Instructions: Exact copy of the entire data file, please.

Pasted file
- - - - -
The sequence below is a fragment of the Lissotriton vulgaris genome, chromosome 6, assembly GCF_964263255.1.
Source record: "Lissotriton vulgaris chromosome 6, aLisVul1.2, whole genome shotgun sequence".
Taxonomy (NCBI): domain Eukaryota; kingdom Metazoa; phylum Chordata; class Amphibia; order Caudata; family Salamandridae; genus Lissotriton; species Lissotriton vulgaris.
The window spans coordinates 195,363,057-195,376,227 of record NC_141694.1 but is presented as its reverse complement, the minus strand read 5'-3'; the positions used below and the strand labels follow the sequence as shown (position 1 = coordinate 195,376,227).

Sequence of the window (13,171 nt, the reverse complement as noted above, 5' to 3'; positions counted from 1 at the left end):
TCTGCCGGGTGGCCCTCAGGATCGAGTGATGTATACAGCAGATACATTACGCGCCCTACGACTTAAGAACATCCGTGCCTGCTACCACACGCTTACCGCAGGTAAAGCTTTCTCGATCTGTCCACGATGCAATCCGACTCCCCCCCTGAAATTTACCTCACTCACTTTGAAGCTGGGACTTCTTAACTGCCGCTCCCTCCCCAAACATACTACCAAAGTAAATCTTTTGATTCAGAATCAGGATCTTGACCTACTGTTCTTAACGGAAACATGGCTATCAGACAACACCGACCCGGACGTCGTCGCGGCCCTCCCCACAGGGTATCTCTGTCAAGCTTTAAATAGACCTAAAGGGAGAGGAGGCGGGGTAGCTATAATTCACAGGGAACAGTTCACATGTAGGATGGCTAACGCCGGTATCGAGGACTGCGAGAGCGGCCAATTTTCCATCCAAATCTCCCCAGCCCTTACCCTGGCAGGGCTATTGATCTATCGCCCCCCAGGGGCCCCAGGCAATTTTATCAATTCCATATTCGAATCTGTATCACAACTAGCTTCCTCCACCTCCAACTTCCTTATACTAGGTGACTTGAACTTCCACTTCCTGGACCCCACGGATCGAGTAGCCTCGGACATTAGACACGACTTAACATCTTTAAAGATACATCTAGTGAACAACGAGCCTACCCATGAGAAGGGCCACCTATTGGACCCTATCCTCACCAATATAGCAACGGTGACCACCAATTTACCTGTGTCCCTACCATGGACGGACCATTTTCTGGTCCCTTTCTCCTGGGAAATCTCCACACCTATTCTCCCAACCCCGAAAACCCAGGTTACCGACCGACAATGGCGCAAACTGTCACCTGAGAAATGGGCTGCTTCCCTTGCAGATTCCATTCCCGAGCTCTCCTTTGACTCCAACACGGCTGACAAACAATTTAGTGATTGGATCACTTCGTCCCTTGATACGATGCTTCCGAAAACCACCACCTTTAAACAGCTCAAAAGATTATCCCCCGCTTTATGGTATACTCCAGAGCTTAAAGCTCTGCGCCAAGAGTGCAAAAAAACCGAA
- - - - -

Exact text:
The sequence below is a fragment of the Lissotriton vulgaris genome, chromosome 6, assembly GCF_964263255.1.
Source record: "Lissotriton vulgaris chromosome 6, aLisVul1.2, whole genome shotgun sequence".
Taxonomy (NCBI): domain Eukaryota; kingdom Metazoa; phylum Chordata; class Amphibia; order Caudata; family Salamandridae; genus Lissotriton; species Lissotriton vulgaris.
The window spans coordinates 195,363,057-195,376,227 of record NC_141694.1 but is presented as its reverse complement, the minus strand read 5'-3'; the positions used below and the strand labels follow the sequence as shown (position 1 = coordinate 195,376,227).

Sequence of the window (13,171 nt, the reverse complement as noted above, 5' to 3'; positions counted from 1 at the left end):
TCTGCCGGGTGGCCCTCAGGATCGAGTGATGTATACAGCAGATACATTACGCGCCCTACGACTTAAGAACATCCGTGCCTGCTACCACACGCTTACCGCAGGTAAAGCTTTCTCGATCTGTCCACGATGCAATCCGACTCCCCCCCTGAAATTTACCTCACTCACTTTGAAGCTGGGACTTCTTAACTGCCGCTCCCTCCCCAAACATACTACCAAAGTAAATCTTTTGATTCAGAATCAGGATCTTGACCTACTGTTCTTAACGGAAACATGGCTATCAGACAACACCGACCCGGACGTCGTCGCGGCCCTCCCCACAGGGTATCTCTGTCAAGCTTTAAATAGACCTAAAGGGAGAGGAGGCGGGGTAGCTATAATTCACAGGGAACAGTTCACATGTAGGATGGCTAACGCCGGTATCGAGGACTGCGAGAGCGGCCAATTTTCCATCCAAATCTCCCCAGCCCTTACCCTGGCAGGGCTATTGATCTATCGCCCCCCAGGGGCCCCAGGCAATTTTATCAATTCCATATTCGAATCTGTATCACAACTAGCTTCCTCCACCTCCAACTTCCTTATACTAGGTGACTTGAACTTCCACTTCCTGGACCCCACGGATCGAGTAGCCTCGGACATTAGACACGACTTAACATCTTTAAAGATACATCTAGTGAACAACGAGCCTACCCATGAGAAGGGCCACCTATTGGACCCTATCCTCACCAATATAGCAACGGTGACCACCAATTTACCTGTGTCCCTACCATGGACGGACCATTTTCTGGTCCCTTTCTCCTGGGAAATCTCCACACCTATTCTCCCAACCCCGAAAACCCAGGTTACCGACCGACAATGGCGCAAACTGTCACCTGAGAAATGGGCTGCTTCCCTTGCAGATTCCATTCCCGAGCTCTCCTTTGACTCCAACACGGCTGACAAACAATTTAGTGATTGGATCACTTCGTCCCTTGATACGATGCTTCCGAAAACCACCACCTTTAAACAGCTCAAAAGATTATCCCCCGCTTTATGGTATACTCCAGAGCTTAAAGCTCTGCGCCAAGAGTGCAAAAAAACCGAA